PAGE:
Sleep apnoea

Sleep apnoea refers to pauses in breathing during sleep. At least 300,000 Finnish people suffer from the condition, which causes the throat muscles to relax during sleep.

This causes a partial obstruction of the upper respiratory tract, which induces snoring and pauses in breathing. The pauses can last for anything from a few seconds to more than a minute and frequently end with a wheeze and the sleeper being startled awake. Pauses in breathing can occur naturally during sleep; their number, duration and consequences determine whether they constitute a disorder.

Untreated sleep apnoea increases mortality from cardiovascular diseases by a factor of 3−6, and increases the risk of contracting type 2 diabetes, stroke and pulmonary artery hypertension. Even minor sleep apnoea causes an elevated risk of hypertension. Cognitive and memory disorders are common in people with sleep apnoea, so it also increases traffic accident risk, if untreated.

Untreated sleep apnoea normally prevents working in occupations requiring strict alertness (e.g. professional drivers). If a person working in such a profession suspects sleep apnoea, they must undergo an immediate examination and start treatment as soon as possible.

Pauses in breathing during sleep occur in approximately 10 per cent of snorers. A structurally narrow throat predisposes the person to snoring and pauses in breathing. On the other hand, not all people with sleep apnoea snore, nor do all snorers suffer from sleep apnoea. It is not currently known why some snorers develop sleep apnoea, while others do not. The onset of the disorder is probably explained by the combined effect of several factors, but genes also play a part.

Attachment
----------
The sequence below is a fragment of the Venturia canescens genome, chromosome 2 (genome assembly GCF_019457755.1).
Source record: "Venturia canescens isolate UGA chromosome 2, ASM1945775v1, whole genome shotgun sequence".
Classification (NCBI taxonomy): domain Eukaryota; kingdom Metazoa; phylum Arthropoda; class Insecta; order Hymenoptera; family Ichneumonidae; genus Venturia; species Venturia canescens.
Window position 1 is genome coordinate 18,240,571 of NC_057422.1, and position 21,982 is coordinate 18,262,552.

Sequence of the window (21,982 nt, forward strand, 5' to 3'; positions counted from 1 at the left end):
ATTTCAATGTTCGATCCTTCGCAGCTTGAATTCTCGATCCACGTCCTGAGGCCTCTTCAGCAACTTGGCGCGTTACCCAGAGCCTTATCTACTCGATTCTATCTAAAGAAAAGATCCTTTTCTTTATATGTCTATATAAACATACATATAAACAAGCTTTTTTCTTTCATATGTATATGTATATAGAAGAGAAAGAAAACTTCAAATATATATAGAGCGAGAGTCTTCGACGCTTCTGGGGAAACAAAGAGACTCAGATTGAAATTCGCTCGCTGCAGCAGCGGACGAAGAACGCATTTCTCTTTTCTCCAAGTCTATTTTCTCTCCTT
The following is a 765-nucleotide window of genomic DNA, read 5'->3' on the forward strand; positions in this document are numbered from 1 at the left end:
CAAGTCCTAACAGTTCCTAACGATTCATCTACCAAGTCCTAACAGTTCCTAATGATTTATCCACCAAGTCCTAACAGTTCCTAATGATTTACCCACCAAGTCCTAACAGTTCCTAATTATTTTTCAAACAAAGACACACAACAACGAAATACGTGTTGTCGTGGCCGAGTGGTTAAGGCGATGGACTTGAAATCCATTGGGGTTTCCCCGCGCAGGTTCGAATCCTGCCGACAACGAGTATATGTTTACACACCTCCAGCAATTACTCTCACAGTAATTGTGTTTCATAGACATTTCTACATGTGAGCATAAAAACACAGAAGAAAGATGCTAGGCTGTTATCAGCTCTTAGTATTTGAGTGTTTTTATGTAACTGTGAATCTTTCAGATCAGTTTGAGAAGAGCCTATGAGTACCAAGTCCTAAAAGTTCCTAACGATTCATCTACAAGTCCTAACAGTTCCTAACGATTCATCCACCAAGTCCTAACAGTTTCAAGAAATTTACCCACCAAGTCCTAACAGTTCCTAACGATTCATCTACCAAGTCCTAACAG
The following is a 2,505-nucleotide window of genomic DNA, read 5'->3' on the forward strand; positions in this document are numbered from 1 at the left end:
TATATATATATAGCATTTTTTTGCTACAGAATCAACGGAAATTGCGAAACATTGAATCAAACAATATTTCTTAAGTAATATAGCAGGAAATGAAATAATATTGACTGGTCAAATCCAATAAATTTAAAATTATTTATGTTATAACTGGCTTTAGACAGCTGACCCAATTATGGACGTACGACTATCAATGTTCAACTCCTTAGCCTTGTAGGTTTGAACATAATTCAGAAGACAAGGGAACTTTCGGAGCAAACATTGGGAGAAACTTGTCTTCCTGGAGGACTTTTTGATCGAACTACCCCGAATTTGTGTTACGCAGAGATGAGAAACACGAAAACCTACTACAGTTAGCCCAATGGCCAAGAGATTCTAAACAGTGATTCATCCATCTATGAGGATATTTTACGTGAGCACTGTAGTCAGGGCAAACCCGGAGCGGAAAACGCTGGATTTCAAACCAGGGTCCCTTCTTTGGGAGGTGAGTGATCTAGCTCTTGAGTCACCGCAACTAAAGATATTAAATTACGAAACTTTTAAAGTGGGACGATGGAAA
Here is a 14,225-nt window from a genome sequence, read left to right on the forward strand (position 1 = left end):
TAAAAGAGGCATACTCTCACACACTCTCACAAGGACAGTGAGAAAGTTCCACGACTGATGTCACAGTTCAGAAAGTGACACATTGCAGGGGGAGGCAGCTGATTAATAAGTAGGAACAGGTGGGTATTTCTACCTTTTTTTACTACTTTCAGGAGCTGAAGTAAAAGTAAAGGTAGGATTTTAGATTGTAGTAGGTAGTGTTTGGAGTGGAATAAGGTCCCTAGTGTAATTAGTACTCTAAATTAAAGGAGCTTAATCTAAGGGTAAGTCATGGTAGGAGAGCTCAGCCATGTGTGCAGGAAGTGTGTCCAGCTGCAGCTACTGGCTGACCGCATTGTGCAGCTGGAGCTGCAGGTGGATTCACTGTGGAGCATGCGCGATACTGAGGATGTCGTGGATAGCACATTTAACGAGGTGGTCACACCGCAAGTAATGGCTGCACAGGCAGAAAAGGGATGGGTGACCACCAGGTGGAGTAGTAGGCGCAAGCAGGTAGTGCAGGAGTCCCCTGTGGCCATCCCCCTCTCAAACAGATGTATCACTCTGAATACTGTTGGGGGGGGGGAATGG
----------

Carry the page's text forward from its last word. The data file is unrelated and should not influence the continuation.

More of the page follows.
Obesity is the single greatest risk factor for sleep apnoea. When a person gains weight, fat also accumulates in the area of the throat and oesophagus, constricting the airways. Other common risk factors include a blocked nose, large tonsils and a small lower jaw.

Sleep apnoea is most common in persons aged 40–65, but is found in people of all ages, even children. The condition is found in both men and women, but female sex hormones provide partial protection against the disease. Sleep apnoea becomes more common in women after menopause.

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